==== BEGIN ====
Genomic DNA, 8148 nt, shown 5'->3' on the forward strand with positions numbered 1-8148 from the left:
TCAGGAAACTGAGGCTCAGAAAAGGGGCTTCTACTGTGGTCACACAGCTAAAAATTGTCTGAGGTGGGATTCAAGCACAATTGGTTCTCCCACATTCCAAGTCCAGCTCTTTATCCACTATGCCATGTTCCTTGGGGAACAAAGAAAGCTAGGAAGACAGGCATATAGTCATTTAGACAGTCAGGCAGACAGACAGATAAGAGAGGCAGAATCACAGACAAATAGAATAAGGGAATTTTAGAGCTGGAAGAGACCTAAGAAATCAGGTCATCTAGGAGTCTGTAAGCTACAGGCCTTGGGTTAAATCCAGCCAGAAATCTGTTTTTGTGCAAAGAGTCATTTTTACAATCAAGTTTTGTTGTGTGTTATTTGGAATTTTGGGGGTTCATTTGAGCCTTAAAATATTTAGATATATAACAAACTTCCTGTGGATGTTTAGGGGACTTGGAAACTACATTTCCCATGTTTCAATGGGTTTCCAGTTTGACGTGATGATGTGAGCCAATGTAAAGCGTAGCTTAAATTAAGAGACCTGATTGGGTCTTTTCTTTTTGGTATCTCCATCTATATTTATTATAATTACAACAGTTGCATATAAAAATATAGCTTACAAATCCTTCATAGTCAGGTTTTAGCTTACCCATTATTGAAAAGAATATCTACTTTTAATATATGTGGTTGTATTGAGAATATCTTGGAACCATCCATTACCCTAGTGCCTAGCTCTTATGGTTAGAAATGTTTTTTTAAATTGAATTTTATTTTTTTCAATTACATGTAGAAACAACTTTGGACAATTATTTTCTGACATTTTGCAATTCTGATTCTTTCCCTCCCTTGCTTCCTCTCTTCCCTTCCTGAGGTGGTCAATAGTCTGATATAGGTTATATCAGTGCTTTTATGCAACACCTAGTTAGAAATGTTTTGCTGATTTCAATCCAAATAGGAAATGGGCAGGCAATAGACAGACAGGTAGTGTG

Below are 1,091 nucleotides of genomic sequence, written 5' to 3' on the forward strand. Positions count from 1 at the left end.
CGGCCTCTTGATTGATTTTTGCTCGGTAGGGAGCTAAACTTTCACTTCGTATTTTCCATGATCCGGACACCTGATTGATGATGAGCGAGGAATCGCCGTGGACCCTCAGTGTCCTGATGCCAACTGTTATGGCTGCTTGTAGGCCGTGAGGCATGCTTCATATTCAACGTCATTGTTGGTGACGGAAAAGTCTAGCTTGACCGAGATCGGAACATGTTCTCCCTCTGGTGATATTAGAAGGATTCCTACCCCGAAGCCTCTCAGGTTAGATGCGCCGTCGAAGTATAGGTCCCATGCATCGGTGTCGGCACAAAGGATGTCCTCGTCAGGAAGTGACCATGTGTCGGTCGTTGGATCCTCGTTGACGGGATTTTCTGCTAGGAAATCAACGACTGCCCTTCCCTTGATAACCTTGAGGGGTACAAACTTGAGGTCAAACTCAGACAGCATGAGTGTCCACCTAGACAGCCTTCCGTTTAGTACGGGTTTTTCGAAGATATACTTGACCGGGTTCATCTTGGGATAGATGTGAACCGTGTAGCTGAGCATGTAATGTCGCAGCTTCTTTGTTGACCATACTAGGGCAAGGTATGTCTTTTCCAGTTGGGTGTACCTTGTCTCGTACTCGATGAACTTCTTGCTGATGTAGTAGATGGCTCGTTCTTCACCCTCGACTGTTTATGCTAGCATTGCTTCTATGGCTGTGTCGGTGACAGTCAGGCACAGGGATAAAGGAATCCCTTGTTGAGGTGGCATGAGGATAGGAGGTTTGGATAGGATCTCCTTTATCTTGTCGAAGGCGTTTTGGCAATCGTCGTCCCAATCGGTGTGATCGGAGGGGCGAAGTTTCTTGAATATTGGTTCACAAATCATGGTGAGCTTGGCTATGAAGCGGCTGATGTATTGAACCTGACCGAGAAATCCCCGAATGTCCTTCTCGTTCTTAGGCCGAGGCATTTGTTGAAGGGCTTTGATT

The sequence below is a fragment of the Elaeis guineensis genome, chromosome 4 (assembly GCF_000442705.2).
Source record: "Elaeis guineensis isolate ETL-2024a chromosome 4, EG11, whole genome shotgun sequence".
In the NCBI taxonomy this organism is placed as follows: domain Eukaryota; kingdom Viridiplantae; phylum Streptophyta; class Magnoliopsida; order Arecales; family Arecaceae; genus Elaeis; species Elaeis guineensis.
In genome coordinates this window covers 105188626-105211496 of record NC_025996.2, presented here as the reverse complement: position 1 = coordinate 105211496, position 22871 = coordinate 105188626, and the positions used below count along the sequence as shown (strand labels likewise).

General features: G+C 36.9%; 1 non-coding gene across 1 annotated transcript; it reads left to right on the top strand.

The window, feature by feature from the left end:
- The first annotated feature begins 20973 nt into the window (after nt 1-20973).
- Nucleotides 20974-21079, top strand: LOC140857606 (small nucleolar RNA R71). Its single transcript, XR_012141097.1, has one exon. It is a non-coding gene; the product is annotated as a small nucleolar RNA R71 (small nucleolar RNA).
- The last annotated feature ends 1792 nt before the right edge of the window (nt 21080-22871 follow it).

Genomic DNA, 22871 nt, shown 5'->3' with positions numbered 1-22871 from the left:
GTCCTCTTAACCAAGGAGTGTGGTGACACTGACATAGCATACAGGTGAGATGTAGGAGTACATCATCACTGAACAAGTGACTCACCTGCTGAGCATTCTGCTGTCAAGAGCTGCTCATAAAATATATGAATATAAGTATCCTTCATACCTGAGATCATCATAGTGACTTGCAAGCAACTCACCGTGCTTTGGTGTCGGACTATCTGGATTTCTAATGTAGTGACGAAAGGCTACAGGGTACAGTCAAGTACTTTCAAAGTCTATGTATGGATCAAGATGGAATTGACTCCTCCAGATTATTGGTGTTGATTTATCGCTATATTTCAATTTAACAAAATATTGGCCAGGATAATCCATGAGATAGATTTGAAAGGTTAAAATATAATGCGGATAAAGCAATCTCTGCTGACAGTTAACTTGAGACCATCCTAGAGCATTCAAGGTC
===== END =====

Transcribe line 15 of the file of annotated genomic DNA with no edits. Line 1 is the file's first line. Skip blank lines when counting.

GTCCTCTTAACCAAGGAGTGTGGTGACACTGACATAGCATACAGGTGAGATGTAGGAGTACATCATCACTGAACAAGTGACTCACCTGCTGAGCATTCTGCTGTCAAGAGCTGCTCATAAAATATATGAATATAAGTATCCTTCATACCTGAGATCATCATAGTGACTTGCAAGCAACTCACCGTGCTTTGGTGTCGGACTATCTGGATTTCTAATGTAGTGACGAAAGGCTACAGGGTACAGTCAAGTACTTTCAAAGTCTATGTATGGATCAAGATGGAATTGACTCCTCCAGATTATTGGTGTTGATTTATCGCTATATTTCAATTTAACAAAATATTGGCCAGGATAATCCATGAGATAGATTTGAAAGGTTAAAATATAATGCGGATAAAGCAATCTCTGCTGACAGTTAACTTGAGACCATCCTAGAGCATTCAAGGTC